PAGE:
Part II of our discussion with Indiana Cross-Laminated Project lead architect, Yugon Kim.
In an effort to enhance awareness around using wood as an innovative building material, The United States Forest Service awarded Boston based architectural firm, IKD, $250,000 to fund the construction of the first hardwood cross laminated timber (CLT) project in the United States.
The Indiana Hardwood CLT Project uses low-grade hardwood to create a high quality CLT product that will then be used in commercial projects. NHLA is honored to have helped IKD with this project and would like to recognize NHLA board member Dave Bramlage of Cole Hardwoods for helping to secure the necessary materials for this project.
We had the opportunity to speak with Yugon Kim, the lead architect on the project. This is Part II of our conversation with Kim.
NHLA: How did you get involved with the project?
Yugon Kim: I’ve been working with timber for a long time so about 4 years I curated and designed a exhibition on timber construction here in Boston and that really was at the cusp of when cross laminated timber was starting to make headway here in the United States. As mentioned before, Europe already had kind of a leg up but when we started doing the research for that exhibition we realized we were on the cusp of a material revolution.
So we did this exhibition in Boston and then 2 years later, the National Building Museum in Washington, DC learned about our exhibition and asked us to adapt that exhibition in Washington, DC. We were really excited about that because of where the Museum is, we had the ability to influence public policy. They were able to use the exhibition as a foundation to introduce the material to senators and other decision makers.
So when we had this opportunity in Columbus to build something in the parameter of trying to use local resources it just made sense based upon the research we had done from the prior exhibitions.
NHLA: From your research and experience, what do you think the future use of CLT is?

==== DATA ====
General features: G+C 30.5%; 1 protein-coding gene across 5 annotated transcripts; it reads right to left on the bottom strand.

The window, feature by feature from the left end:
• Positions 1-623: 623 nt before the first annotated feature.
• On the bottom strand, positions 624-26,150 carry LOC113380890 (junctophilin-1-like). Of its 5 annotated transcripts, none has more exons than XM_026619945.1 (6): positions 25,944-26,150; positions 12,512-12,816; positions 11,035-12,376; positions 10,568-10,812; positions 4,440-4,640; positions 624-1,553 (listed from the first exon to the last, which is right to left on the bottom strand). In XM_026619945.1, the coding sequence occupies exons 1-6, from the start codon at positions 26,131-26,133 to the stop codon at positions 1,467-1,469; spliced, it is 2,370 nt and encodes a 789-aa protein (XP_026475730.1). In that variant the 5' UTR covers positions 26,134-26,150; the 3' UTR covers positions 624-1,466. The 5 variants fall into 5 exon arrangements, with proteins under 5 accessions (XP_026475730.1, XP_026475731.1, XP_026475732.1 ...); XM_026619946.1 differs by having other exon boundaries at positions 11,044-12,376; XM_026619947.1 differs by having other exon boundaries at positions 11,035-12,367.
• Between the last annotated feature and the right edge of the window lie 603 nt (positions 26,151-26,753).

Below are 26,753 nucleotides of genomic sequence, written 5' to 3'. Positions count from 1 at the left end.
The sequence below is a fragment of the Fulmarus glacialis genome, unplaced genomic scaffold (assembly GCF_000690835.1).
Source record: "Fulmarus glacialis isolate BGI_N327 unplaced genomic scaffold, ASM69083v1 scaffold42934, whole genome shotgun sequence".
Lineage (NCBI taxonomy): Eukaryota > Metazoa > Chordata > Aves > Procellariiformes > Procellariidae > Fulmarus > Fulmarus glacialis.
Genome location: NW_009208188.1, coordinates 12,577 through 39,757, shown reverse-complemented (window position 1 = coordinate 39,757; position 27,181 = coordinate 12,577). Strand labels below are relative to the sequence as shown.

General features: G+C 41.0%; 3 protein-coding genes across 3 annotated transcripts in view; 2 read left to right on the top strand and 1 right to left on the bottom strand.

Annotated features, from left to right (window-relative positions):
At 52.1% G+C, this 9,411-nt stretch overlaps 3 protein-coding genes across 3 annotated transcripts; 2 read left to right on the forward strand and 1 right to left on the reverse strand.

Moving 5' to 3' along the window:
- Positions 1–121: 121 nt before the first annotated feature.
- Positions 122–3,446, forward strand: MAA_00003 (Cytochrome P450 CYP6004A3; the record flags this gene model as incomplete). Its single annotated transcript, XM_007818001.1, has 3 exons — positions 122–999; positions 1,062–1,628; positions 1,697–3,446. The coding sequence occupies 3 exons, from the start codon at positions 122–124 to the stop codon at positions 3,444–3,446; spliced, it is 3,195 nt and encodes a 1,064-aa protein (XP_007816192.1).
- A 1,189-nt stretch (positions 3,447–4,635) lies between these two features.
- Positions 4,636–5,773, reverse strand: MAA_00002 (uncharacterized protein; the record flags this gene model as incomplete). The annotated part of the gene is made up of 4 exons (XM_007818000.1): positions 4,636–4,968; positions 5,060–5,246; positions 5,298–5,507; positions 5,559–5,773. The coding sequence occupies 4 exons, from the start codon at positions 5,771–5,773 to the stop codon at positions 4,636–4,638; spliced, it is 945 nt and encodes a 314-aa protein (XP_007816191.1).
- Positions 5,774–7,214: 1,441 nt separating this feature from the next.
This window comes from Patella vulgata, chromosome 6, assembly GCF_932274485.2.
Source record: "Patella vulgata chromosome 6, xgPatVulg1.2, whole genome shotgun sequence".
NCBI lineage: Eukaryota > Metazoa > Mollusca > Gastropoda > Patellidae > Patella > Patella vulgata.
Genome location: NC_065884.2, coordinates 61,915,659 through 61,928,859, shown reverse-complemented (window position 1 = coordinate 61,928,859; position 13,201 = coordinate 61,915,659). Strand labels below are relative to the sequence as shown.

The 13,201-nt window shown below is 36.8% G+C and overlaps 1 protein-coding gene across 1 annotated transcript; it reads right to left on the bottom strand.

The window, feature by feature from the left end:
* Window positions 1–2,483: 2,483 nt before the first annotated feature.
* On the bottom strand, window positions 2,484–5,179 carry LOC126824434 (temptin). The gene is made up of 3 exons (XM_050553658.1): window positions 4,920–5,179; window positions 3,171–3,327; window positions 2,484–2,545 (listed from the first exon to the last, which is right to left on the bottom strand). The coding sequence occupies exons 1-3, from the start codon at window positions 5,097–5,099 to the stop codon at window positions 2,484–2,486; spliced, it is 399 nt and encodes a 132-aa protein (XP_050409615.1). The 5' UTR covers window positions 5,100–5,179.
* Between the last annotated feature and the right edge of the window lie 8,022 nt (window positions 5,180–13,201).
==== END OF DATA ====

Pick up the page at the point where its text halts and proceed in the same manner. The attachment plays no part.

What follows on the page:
Yugon Kim: I think it can change how we see our cities. When you look historically, you can make the argument that America was colonized partly because of the abundance of wood here on the continent. Our cities were originally built with all timber and because of urban fires and because wood was used in a way that promoted combustibility. But now because of the invention of cross-laminated timber I think that now it can change how we envision our cities. I think we’re all hard wired to see our cities as concrete, glass and steel but I can imagine the future where you walk down the street in a major city and next to these more traditional steel and concrete buildings, you’ll see timber buildings. You can see on the West Coast that’s starting to happen already.
NHLA: What would you say to the naysayers who claim it can’t be done due to fires and other outside influences?
Yugon Kim: There are a lot of preconceived notions that are hurdles for CLT to overcome. One is combustibility but I think if people do some research they can clearly understand that because of this new technology, cross-laminated timber is incredibly safe in terms of fire. We did a lot of research when we did the exhibition and we spoke to people at fire department and in the end we learned that firemen actually feel more comfortable going into a heavy timber building because in a steel building a certain temperature point, the steel will suffer a catastrophic failure where as timber if it’s used and sized correctly, when a timber building catches on fire there’s a char that acts as a natural fire repellent allowing the inner core to maintain structural integrity where as steel at that high temperature will fail. In terms of sustainability and material use, I think if people understand how forests have been growing there’s an abundance of timber that is available. And if there is more market interest in timber products people will begin to maintain and manage their forests in a more a focused way.
The unveiling of the Indiana Cross-Laminated Project is scheduled for August 26 and will be on display for 3 months in Columbus, Indiana.
Progress photo as of 8.15.17